Eddie Money, who died Friday (Sept. 13) at age 70, couldn’t be called anybody’s idea of a conventional rock & roll star. His face was fleshy, his eyes heavy-lidded, he didn’t move with grace. He looked and sounded like what he was: a former cop who decided to risk it all on his rock & roll dreams.
Leaving behind his home in New York, he headed out to the west coast, laying down roots in Berkeley, California and swapping his birth name from Edward Joseph Mahoney to Eddie Money. California may have been where he broke into the music business, but Money never could shake his New York roots.
His persona deftly synthesized Bruce Springsteen’s blue-collar rock & roll crusader and Billy Joel’s pugnacious pop showman, two artists who just happened to be labelmates of Money’s on Columbia Records. Where Springsteen and Joel were auteurs, Eddie Money never attempted to be anything other than a working musician, happy to play for crowds that were happy to see him.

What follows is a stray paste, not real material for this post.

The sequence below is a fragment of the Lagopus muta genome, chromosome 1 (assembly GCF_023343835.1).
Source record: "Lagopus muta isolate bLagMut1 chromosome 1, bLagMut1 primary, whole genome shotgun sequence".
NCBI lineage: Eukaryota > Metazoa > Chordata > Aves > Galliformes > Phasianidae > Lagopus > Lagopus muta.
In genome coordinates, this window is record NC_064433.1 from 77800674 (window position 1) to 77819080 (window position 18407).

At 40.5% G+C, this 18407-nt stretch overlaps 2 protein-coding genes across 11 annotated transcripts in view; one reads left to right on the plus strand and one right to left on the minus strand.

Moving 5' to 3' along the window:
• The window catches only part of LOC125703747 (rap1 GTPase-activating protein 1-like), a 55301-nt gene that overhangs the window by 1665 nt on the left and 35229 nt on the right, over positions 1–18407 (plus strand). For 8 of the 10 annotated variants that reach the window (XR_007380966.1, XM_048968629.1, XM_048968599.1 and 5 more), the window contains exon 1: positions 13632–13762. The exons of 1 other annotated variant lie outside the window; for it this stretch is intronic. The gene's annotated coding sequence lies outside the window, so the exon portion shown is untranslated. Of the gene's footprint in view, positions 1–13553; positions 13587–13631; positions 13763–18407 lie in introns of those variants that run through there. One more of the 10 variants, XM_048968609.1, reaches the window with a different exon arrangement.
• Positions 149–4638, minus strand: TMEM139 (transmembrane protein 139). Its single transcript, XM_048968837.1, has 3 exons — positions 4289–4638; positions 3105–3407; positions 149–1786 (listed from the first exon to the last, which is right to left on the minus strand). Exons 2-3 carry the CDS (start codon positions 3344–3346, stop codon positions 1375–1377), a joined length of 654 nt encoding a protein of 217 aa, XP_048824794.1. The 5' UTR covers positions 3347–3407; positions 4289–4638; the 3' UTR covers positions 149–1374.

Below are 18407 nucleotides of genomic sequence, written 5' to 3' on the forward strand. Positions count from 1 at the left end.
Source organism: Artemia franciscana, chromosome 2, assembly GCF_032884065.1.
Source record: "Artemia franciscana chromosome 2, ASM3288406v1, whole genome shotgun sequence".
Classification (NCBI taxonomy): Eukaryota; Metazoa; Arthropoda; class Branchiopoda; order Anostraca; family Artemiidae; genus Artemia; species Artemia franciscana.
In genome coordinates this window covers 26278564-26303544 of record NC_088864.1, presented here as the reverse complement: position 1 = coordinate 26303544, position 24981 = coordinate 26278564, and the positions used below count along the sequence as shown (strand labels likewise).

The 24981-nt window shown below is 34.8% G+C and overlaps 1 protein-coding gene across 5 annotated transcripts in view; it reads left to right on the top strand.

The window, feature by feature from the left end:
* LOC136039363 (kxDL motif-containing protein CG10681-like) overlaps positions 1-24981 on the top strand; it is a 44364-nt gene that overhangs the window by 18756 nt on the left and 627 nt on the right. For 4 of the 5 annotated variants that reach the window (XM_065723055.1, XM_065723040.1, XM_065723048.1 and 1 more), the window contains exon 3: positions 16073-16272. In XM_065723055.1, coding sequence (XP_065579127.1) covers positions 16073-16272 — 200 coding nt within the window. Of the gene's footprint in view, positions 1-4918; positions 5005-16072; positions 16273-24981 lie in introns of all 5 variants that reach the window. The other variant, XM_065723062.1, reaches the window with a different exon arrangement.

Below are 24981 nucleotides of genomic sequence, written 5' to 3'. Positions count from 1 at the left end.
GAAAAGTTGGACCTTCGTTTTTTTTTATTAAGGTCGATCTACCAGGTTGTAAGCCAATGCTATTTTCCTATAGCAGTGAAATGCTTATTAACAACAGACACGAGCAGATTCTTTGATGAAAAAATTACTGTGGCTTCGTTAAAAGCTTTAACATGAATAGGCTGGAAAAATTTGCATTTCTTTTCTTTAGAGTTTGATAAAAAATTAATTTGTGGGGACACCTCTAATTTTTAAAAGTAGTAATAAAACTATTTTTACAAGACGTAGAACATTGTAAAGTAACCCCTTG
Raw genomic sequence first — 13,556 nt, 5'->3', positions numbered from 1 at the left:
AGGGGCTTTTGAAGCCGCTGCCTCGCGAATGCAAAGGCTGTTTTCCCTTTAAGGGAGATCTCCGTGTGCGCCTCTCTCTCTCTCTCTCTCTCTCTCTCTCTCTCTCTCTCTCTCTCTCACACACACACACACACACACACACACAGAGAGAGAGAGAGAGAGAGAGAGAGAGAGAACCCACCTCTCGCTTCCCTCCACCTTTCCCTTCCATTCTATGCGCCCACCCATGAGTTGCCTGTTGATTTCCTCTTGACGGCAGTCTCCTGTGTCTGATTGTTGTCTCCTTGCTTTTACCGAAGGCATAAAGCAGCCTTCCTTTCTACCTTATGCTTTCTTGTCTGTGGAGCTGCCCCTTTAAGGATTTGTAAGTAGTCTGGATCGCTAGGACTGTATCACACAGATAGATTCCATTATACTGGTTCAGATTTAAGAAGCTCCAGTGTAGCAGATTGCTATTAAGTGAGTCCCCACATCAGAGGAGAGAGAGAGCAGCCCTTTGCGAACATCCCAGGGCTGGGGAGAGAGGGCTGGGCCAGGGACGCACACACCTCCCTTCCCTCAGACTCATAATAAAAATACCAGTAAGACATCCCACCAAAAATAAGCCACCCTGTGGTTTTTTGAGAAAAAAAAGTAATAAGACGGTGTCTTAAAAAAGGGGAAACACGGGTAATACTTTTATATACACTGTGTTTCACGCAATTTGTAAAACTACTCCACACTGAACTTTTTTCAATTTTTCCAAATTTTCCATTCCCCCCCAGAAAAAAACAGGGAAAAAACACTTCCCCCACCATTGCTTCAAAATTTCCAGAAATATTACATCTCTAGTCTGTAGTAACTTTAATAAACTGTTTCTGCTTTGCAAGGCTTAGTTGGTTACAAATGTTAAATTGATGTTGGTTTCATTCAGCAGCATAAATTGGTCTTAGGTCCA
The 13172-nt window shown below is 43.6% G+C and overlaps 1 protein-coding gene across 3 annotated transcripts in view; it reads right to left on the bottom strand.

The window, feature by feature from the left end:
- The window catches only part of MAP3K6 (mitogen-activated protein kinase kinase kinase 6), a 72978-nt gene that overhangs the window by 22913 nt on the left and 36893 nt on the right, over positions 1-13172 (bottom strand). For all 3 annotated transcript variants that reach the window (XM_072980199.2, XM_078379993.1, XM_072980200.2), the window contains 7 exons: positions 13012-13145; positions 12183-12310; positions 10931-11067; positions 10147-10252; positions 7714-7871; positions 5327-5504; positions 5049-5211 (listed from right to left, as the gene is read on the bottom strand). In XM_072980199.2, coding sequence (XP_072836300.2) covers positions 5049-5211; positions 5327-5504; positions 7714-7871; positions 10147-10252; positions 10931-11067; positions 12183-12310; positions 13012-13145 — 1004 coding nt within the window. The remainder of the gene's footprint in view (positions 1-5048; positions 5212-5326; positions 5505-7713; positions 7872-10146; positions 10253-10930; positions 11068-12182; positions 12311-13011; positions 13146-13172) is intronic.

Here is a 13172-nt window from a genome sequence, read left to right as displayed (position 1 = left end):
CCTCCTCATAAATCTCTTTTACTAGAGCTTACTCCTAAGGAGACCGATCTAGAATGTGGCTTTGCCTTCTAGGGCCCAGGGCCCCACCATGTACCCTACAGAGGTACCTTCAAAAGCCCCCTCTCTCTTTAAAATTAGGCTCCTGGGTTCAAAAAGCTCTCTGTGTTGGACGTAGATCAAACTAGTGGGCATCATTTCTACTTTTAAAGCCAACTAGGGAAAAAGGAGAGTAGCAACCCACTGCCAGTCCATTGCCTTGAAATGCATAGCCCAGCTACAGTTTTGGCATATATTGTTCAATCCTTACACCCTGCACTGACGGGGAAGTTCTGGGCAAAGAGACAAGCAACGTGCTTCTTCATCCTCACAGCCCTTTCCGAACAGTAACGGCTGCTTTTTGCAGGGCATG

Over the decades, Money never lost that audience. Year after year, he’d draw sizable crowds across the United States — in Detroit, he was an institution, kicking off the summer concert season at DTE Energy Music Theatre (formerly Pine Knob) — and he cultivated a cottage industry around his personality that eventually led him to reality TV. This enduring success was all built on a handful of hits, no more than ten Top 40 singles and album rock standards that arrived between 1978 and 1988. Money’s hot streak began at the peak of album rock radio and continued through the glory days of MTV, which meant that his biggest singles arrived when there was an ecosystem to turn songs meant to capitalize on current trends into modern standards.